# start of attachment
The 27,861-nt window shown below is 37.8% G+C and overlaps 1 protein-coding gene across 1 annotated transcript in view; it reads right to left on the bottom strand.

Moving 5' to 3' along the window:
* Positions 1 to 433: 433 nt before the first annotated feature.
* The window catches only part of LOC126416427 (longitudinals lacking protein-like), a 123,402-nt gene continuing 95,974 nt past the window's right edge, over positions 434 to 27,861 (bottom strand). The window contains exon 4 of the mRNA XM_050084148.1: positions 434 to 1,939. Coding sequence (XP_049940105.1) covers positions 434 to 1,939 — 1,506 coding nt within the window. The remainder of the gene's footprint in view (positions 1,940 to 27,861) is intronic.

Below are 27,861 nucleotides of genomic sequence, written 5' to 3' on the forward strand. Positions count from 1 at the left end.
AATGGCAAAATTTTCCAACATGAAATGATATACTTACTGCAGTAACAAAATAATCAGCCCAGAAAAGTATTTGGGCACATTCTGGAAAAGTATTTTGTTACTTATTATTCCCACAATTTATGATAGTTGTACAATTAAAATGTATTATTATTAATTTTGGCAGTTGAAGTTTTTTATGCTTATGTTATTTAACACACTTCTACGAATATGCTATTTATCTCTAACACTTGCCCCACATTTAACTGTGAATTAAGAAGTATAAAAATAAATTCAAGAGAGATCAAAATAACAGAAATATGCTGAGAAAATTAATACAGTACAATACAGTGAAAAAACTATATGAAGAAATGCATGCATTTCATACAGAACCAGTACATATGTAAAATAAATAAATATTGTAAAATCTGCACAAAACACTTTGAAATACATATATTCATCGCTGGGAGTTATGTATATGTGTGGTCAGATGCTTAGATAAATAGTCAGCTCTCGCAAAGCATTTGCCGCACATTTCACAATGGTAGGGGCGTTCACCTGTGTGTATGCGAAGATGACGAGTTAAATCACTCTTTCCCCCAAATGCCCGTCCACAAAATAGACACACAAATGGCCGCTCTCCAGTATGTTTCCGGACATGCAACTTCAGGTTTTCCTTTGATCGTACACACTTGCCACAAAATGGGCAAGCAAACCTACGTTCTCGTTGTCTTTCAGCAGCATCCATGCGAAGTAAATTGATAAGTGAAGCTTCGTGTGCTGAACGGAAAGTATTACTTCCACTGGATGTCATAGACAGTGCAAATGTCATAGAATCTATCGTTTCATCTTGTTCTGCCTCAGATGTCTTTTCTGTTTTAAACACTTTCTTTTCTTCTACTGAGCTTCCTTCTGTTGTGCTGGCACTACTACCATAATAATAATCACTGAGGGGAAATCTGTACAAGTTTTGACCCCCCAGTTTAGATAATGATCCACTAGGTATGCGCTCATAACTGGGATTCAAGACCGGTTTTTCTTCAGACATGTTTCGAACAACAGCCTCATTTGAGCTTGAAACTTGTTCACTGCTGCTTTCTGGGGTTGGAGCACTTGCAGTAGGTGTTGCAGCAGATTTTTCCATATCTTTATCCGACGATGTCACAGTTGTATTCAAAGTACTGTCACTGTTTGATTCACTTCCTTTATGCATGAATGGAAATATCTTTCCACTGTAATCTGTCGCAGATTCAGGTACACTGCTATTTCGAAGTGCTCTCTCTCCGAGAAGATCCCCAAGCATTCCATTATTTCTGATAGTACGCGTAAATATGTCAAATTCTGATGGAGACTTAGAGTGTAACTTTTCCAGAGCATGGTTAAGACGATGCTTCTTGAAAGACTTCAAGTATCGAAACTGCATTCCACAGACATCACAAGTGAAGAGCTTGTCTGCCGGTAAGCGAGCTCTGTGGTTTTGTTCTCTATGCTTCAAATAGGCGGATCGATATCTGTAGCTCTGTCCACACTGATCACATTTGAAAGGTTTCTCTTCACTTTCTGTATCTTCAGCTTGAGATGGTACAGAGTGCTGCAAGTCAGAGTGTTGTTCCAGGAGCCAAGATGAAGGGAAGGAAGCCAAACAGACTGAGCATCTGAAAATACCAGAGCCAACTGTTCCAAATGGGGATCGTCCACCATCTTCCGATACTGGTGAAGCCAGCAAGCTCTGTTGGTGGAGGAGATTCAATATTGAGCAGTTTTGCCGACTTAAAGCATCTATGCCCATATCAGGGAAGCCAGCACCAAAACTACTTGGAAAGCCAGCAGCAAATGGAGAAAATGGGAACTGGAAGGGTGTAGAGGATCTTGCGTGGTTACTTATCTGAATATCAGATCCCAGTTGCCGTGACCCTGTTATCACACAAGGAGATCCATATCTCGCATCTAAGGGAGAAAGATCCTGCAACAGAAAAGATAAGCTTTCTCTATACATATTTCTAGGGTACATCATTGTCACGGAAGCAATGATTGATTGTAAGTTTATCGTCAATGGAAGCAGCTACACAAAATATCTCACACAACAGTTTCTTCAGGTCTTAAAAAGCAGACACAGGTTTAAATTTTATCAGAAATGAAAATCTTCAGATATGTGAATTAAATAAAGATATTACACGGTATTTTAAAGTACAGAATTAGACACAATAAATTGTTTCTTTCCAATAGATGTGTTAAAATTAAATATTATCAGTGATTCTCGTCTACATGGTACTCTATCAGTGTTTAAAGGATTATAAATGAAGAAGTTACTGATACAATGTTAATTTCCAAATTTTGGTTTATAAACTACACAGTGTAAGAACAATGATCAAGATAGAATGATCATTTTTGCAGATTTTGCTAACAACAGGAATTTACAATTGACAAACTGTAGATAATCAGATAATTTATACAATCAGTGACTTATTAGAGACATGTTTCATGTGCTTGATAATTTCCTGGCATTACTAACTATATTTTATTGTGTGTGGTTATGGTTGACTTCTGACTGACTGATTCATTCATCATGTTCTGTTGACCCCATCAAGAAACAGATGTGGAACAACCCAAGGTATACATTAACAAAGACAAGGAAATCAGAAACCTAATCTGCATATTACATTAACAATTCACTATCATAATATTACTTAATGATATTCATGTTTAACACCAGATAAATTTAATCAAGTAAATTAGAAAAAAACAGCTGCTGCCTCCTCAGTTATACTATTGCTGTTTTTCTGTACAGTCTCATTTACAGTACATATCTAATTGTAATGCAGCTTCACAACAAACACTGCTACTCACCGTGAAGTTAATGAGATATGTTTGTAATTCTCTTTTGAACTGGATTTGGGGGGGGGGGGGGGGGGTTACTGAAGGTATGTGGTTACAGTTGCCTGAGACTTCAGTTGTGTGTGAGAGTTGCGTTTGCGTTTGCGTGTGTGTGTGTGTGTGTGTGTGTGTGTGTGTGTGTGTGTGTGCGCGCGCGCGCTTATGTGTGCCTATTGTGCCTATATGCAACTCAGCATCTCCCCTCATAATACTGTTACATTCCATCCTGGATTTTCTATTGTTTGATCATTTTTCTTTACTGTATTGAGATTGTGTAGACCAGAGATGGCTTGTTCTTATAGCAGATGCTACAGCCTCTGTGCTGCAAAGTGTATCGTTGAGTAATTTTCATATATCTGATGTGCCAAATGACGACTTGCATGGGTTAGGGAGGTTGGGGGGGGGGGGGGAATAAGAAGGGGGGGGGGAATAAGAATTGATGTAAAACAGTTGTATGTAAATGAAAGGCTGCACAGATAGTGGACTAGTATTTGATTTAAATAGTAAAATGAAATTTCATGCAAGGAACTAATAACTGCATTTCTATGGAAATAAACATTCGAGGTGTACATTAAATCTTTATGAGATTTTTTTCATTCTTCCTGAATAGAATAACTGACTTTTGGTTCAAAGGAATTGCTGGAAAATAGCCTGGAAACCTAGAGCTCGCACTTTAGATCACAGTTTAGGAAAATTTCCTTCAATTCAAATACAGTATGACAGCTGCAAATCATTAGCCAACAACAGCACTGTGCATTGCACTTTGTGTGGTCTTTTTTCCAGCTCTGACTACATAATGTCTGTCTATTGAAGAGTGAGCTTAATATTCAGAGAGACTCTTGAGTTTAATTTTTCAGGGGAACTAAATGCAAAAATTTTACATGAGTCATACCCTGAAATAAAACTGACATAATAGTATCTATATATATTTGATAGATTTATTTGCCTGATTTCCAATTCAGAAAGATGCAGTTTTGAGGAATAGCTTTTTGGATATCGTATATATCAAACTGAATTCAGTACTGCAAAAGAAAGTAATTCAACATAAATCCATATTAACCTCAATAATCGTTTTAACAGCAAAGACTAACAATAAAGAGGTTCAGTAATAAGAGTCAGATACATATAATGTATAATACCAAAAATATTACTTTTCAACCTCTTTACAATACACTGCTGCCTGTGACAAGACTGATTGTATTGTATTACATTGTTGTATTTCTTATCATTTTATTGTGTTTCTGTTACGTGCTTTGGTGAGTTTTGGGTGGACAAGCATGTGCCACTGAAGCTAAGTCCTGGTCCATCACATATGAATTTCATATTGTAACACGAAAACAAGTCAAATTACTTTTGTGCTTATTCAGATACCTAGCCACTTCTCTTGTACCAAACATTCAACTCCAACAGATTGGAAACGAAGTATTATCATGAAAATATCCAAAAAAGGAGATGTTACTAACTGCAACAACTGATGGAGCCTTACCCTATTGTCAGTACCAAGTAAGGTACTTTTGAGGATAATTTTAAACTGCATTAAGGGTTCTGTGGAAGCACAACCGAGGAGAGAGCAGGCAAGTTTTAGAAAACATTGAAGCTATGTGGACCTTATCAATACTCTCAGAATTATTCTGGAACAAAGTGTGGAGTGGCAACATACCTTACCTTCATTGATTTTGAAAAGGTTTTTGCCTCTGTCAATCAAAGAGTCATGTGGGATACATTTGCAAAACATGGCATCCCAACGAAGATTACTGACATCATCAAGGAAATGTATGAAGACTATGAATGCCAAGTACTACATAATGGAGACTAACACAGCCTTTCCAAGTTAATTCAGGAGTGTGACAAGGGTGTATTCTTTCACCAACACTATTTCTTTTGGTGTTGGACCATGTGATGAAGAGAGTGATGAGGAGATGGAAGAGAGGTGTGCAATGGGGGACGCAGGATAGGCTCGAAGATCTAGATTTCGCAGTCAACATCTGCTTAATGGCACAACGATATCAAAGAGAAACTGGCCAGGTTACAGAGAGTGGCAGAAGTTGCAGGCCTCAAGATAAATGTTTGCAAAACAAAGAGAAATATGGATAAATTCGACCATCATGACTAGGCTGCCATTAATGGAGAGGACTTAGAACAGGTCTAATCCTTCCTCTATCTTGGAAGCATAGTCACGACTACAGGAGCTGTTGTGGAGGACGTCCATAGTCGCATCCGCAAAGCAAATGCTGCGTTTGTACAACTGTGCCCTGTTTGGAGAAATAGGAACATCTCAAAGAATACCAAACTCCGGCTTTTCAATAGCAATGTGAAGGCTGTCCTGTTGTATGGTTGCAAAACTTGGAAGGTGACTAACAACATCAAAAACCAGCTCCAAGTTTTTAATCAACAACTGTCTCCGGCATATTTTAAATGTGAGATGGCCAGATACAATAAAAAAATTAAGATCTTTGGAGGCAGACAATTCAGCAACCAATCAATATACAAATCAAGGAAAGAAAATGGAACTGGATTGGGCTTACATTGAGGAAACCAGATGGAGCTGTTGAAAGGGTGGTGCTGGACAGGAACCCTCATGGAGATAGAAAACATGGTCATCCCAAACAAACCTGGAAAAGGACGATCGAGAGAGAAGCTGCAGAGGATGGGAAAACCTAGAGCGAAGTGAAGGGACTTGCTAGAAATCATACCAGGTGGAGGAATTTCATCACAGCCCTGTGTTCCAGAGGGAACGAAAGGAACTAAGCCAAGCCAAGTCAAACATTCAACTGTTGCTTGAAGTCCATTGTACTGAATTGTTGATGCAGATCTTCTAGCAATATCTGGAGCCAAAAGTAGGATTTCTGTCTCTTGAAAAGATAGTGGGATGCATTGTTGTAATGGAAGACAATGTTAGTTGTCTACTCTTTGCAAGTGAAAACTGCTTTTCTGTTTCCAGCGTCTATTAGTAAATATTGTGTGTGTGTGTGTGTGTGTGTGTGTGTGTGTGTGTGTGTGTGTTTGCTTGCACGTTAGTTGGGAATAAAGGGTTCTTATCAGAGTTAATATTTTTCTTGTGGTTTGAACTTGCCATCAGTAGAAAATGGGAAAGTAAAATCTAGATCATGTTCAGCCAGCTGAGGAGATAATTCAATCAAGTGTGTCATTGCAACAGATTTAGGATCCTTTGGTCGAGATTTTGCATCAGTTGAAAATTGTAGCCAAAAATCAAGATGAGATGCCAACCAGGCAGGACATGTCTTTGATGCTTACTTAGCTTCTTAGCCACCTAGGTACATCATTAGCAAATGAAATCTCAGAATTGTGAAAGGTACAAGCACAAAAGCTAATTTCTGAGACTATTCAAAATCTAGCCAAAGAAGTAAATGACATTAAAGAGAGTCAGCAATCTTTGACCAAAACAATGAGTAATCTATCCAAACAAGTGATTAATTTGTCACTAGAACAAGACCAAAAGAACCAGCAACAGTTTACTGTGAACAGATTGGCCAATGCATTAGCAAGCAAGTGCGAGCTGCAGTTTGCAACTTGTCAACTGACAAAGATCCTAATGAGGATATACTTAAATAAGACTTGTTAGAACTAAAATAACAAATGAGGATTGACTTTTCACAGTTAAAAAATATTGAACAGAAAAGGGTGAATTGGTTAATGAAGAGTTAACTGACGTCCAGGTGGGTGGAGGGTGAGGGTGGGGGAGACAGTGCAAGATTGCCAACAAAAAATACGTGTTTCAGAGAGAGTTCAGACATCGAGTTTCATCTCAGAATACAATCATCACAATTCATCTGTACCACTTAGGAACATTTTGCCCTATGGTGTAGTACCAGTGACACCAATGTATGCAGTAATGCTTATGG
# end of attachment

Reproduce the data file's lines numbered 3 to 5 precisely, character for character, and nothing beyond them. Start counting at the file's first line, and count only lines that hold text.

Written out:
* Positions 1 to 433: 433 nt before the first annotated feature.
* The window catches only part of LOC126416427 (longitudinals lacking protein-like), a 123,402-nt gene continuing 95,974 nt past the window's right edge, over positions 434 to 27,861 (bottom strand). The window contains exon 4 of the mRNA XM_050084148.1: positions 434 to 1,939. Coding sequence (XP_049940105.1) covers positions 434 to 1,939 — 1,506 coding nt within the window. The remainder of the gene's footprint in view (positions 1,940 to 27,861) is intronic.

Below are 27,861 nucleotides of genomic sequence, written 5' to 3' on the forward strand. Positions count from 1 at the left end.